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Brandeis University's Community Newspaper — Waltham, Mass.

Entering Disturbia

Published: April 27, 2007
Section: Arts, Etc.

Few would deny Disturbia offers a fair amount of amusement. The film is an updated version of Hitchcocks Rear Window. In order to appeal to its teenage audience, Disturbia is a lot racier, violent, and more technologically advanced than its predecessor.

Disturbias plot is simple and predictable. Shia LaBeouf plays Kale, a well-adjusted and content high school student whose father is tragically killed by an oncoming car while Kale is at the wheel. The loss of his father sends Kale into a tailspin;

he becomes a delinquent, and is put under house arrest for three months after he punches his Spanish teacher. Kale is forced to wear a motion sensor and cannot leave the designated 100 foot radius of his home;

bored with technology, he has nothing to do but look out his window.

Kale shamelessly spies on his neighbors, and becomes obsessed with one in particular: Ashley, played by Sarah Roemer, whose family has just moved into the house next door. Kale then notices that the man who lives across the street from him, Mr. Turner, fits the description of and owns a car similar to the one driven by the wanted serial killer he read about in the news. Kale, Ashley, and Aaron, Kales friend from school, begin to closely watch Mr. Turner. During their not-so-subtle investigation, Mr. Turner becomes aware of their spying. A series of misadventures eventually lead to Kales confrontation with Mr. Turner in the films climactic final sequence. Ill give you one guess as to how the story ends.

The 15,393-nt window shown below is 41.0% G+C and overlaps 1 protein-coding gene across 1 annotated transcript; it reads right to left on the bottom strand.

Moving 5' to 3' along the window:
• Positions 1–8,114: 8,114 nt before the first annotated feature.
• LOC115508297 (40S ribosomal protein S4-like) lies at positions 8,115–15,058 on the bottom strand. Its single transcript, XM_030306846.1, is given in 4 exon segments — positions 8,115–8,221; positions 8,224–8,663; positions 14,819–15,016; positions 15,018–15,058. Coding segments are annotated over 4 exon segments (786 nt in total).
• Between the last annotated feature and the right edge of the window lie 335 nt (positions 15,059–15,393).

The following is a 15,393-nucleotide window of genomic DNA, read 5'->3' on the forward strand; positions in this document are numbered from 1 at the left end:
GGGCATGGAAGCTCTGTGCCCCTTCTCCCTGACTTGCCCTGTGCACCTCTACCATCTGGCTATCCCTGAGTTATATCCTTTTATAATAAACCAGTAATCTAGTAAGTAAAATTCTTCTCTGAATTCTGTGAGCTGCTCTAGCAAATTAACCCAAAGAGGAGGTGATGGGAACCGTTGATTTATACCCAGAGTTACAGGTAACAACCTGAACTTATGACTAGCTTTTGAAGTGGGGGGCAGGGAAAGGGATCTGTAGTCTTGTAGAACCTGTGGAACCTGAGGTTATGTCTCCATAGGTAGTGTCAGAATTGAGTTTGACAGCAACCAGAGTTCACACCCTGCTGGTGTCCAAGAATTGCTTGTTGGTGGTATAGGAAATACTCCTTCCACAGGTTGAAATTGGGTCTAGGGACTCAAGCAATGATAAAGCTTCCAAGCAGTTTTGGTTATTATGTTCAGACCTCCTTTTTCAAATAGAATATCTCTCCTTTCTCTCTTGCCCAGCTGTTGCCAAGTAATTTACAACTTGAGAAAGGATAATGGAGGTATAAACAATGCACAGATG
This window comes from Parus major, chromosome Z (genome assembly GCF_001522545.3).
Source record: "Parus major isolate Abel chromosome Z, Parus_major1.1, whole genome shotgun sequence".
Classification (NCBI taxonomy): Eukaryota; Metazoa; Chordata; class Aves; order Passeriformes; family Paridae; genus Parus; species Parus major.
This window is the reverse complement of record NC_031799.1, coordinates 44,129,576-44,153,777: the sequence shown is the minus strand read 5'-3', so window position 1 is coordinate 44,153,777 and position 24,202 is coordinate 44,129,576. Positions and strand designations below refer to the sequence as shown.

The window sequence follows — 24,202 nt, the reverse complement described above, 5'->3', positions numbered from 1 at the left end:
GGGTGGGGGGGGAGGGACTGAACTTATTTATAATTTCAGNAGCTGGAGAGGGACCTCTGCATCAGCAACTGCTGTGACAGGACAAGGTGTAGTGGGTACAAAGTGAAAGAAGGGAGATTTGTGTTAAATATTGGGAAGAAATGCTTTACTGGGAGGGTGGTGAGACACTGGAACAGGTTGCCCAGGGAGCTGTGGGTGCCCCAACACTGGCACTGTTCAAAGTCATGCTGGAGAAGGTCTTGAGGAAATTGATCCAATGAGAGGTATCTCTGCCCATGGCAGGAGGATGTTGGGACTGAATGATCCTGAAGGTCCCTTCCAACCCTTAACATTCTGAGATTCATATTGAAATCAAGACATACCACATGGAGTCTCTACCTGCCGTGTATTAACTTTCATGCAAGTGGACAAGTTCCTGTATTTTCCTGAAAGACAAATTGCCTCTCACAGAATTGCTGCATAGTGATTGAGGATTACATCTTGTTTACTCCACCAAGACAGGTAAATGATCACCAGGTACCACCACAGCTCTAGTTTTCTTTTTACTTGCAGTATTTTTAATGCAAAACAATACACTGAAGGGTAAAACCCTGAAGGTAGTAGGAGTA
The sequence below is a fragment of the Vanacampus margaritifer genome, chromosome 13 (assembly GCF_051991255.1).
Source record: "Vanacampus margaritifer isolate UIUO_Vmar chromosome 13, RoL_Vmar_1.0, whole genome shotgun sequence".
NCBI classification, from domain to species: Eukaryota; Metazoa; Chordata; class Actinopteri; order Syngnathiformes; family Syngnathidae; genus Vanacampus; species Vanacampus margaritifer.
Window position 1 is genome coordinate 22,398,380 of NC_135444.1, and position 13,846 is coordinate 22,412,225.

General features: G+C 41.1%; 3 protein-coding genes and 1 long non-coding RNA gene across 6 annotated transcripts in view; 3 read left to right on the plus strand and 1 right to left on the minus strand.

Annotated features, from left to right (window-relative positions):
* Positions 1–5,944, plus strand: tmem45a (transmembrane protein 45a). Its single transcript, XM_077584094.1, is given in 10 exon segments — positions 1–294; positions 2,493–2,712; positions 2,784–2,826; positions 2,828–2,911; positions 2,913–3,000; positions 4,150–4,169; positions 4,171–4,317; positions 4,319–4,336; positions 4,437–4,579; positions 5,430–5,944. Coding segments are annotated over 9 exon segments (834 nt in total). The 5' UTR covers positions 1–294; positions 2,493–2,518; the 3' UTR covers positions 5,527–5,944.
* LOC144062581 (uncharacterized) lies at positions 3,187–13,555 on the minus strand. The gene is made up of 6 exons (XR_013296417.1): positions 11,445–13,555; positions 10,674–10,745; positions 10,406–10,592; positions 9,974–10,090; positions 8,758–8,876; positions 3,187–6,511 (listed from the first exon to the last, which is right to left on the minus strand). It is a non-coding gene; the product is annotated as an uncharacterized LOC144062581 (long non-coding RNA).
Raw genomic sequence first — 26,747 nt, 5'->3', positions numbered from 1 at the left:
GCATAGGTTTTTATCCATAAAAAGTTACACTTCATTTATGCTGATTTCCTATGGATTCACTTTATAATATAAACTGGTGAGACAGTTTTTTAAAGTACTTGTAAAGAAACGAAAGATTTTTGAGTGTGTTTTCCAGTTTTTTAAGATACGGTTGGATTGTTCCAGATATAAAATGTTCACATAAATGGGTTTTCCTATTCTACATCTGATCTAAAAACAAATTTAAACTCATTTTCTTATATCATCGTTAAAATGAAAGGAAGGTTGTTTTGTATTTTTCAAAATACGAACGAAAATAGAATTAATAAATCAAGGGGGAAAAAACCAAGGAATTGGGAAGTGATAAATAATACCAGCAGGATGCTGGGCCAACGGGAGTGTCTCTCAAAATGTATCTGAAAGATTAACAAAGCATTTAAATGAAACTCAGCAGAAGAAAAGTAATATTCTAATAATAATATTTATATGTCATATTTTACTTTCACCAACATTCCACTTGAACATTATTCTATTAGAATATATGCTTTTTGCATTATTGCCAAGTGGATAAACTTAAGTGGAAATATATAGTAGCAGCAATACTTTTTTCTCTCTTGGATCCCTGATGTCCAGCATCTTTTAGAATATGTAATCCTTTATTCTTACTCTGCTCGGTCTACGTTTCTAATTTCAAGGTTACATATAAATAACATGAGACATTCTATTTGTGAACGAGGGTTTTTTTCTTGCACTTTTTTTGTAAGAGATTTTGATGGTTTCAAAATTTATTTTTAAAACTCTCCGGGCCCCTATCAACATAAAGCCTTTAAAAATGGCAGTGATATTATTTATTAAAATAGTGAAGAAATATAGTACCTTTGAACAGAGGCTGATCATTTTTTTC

There are many holes in Disturbias plot;

and while some are easy to ignore, others are glaringly obvious. Most of these holes cause Mr. Turner's legitimacy as an seasoned murderer to be questioned. For example, when Ashley is following Mr. Turner, he forces his way into her car without warning and ominously tells her how important his privacy is to him. Not only is the scene absurd, but it is also unlikely that Mr. Turner would act that way if he was trying to end the teens' suspicions. It is also implausible that an experienced killer would be so careless as to leave his blinds open while committing his latest murder. A final problem with the script is that it requires Kale to have access to incredible amounts of technology which he uses to follow Mr. Turner, right in his home. Technology may have advanced since Rear Window, but his gadgets are too sophisticated and expensive to come by on a teenagers allowance.

Although Mr. Turner is a sufficiently creepy villain, the movie is much more enjoyable when it is not trying to frighten. In fact, the most chilling and upsetting scene in the whole film occurs when Kales father is killed in the car accident. Disturbia is unlike other thrillers of today in that practically all of the really gruesome moments in the film occur during the movies final scene. Unfortunately, this finale is too flashy, and does not deliver.

Disturbia might be predictable and, at times, severely flawed;

it does however, provide a moderate amount of suspense and fun. Is it great? Certainly not. Will its target audience love it? Definitely.